The Keystone XL pipeline’s tortuous route to approval took another twist last week, when the U.S. Department of State released a Draft Supplemental Environmental Impact Statement (EIS) that seemed to go out of its way to downplay the impact of the pipeline on soil, water and wildlife along its route, to say nothing of the project’s contributions to greenhouse gas emissions and global warming. In the latest development, our friends at Grist.org have pointed out that the document was not produced by the State Department. It was written by a consulting firm under contract with TransCanada, the company that is pushing to build the pipeline.
TransCanada’s Draft Supplemental EIS
An EIS is a detailed, technical document that is beyond the scope of most government agencies to prepare in house, so generally speaking there is nothing particularly unusual about contracting out the work to a consulting firm.
In this case, according to Grist guest contributor Brad Johnson, the firm Environmental Resources Management was paid by TransCanada to write the Draft Supplemental EIS for the State Department.
That’s also not unusual, in terms of the level on which ERM operates. According to its website the company, which describes itself as “a leading global provider of environmental, health, safety, risk, and social consulting services,” has provided services to about half of the Fortune 500 companies over the past five years including a number of oil companies.
As for the document’s lame conclusions, the purpose of an EIS is not to decide whether or not a project should be approved, but to provide information to decision-makers.
In light of the 2010 Enbridge pipeline disaster that is still affecting 40 miles of the Kalamzoo River, ERM’s research should give plenty of pause to the decision-makers, if only when they get to the part where it says:
“The proposed Project route would avoid surface water whenever possible; however, the proposed Project route would still cross approximately 1,073 waterbodies, including 56 perennial rivers and streams, as well as approximately 25 miles of mapped floodplains.”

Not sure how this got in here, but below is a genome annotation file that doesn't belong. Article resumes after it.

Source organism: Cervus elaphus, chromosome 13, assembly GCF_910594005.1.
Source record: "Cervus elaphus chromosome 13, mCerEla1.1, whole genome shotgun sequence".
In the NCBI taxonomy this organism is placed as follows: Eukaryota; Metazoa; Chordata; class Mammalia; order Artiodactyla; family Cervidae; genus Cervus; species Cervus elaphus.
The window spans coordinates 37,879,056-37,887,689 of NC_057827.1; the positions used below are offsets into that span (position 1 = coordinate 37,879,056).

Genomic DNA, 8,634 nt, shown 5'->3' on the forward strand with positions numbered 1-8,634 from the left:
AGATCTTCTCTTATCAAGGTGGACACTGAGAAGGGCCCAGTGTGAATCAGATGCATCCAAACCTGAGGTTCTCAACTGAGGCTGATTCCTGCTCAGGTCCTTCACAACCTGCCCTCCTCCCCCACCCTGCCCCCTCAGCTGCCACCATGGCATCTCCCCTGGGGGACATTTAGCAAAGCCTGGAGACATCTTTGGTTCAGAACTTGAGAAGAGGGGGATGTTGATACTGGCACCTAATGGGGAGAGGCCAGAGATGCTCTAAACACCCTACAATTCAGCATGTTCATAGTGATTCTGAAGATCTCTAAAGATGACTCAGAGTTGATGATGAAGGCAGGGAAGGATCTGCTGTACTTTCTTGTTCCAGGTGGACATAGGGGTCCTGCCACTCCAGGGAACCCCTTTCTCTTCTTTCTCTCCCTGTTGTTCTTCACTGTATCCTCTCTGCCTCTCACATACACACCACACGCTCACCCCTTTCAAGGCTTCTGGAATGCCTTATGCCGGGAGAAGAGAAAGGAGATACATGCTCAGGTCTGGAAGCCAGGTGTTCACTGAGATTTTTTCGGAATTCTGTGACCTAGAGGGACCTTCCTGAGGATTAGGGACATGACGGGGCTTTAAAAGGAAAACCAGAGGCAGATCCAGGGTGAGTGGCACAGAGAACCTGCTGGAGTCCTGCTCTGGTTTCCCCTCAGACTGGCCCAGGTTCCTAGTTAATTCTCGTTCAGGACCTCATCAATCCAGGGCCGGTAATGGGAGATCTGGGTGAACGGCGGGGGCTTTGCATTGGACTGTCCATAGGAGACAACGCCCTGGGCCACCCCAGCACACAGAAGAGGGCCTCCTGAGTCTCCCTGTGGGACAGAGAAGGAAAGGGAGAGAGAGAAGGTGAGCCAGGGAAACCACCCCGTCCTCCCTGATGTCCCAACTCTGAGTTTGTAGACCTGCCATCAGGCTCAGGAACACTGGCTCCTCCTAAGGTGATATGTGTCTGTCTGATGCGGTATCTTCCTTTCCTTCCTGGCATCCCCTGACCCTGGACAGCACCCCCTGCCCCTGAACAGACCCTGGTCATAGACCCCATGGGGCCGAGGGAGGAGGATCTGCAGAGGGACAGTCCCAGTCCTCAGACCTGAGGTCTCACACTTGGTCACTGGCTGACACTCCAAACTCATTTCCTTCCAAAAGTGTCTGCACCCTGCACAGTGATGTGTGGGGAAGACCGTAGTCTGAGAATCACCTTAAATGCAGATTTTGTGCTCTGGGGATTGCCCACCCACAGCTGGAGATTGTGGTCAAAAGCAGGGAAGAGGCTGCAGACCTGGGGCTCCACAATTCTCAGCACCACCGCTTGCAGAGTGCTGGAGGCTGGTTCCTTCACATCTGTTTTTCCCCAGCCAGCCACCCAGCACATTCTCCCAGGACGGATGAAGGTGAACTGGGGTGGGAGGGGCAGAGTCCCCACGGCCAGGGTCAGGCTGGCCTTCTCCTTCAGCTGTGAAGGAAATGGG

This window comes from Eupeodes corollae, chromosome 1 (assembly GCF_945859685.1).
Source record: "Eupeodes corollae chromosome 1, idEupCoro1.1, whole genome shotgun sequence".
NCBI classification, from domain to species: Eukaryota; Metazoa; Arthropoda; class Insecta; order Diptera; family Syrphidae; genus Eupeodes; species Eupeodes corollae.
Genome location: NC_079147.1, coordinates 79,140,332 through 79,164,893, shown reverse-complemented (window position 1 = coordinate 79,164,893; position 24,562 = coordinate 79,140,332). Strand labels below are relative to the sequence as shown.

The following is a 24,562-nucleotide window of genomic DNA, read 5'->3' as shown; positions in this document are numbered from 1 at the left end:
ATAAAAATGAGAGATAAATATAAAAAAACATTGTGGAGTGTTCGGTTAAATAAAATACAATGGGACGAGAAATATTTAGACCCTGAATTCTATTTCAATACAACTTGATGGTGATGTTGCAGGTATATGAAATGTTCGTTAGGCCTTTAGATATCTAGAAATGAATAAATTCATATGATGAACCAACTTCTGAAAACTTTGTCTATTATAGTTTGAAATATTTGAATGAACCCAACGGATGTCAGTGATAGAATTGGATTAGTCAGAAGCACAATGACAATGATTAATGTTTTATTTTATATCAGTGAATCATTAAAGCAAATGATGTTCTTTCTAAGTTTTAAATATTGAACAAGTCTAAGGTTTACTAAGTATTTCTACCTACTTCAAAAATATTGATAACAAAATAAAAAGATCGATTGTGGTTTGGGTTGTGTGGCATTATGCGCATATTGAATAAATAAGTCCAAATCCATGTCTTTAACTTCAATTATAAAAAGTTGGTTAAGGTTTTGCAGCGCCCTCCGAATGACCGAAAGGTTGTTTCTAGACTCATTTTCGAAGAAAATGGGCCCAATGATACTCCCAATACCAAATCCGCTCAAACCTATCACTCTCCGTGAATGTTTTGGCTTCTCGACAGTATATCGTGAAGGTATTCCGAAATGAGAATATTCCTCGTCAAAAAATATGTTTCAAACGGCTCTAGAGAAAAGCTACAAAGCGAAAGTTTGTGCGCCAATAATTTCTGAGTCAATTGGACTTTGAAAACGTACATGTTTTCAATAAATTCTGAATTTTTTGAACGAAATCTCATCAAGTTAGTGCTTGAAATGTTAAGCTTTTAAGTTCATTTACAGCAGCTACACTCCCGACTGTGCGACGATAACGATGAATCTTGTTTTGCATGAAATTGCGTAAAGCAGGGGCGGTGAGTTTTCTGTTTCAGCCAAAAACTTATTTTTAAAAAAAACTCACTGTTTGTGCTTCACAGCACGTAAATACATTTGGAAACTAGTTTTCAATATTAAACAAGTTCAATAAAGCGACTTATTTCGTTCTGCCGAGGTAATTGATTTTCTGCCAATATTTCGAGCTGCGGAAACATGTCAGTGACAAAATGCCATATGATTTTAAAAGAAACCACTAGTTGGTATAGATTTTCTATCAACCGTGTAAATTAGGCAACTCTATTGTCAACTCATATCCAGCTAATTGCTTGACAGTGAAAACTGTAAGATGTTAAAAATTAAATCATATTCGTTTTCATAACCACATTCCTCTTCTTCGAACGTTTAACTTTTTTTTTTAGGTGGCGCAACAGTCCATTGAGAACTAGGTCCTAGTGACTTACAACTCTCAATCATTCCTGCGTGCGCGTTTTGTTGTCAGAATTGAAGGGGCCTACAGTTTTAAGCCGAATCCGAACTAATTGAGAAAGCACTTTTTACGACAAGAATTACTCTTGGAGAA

John Kerry and the Keystone XL Pipeline EIS
The State Department is involved in all this because the Keystone XL pipeline crosses an international border into the U.S., which it can’t do without federal approval. The situation got far more complex for both State and the pipeline recently, when former Massachusetts Senator John Kerry took the helm at the agency.
On the national stage Kerry is best known as the Democratic candidate for President in the 2004 elections, but he is also a lifelong environmentalist, passionate supporter of climate action and author (along with wife Theresa Heinz Kerry) of a book on environmental activists and leaders, This Moment on Earth.
That explains why the release of the EIS last Friday was received with such shock, at least in some quarters. However, as Johnson points out once you know that the EIS was not produced by the State Department but was written by a consulting firm that has done past work in the oil industry, the scope and conclusions of the document are not all that surprising (also keeping in mind that work on the EIS began long before Kerry’s confirmation).
What’s Next for the Keystone XL Pipeline
Opposition to the pipeline has been escalating, so it looks like the required comment period on the EIS will be a pretty busy one.
In the mean time, we noticed just yesterday that Andrew Ference, the Canadian-born star defenseman for the Boston Bruins, has embarked on a major sustainability promotion with the utility company National Grid and CBS Radio. Given Ference’s long history of opposition to tar sands oil development, that could prove to be a pretty interesting project.
For that matter, we also spotted an article over at TheHill.com by Ben Geman, who reported that Joe Oliver, Canada’s Minister of Natural Resources, has been positioning his country for a graceful exit from the whole mess. According to Geman, Oliver told attendees at a recent energy conference that rejection of the pipeline would not spoil the relationship between the U.S. and Canada.
Tina Casey specializes in military and corporate sustainability, advanced technology, emerging materials, biofuels, and water and wastewater issues. Tina’s articles are reposted frequently on Reuters, Scientific American, and many other sites. You can also follow her on Twitter @TinaMCasey and Google+.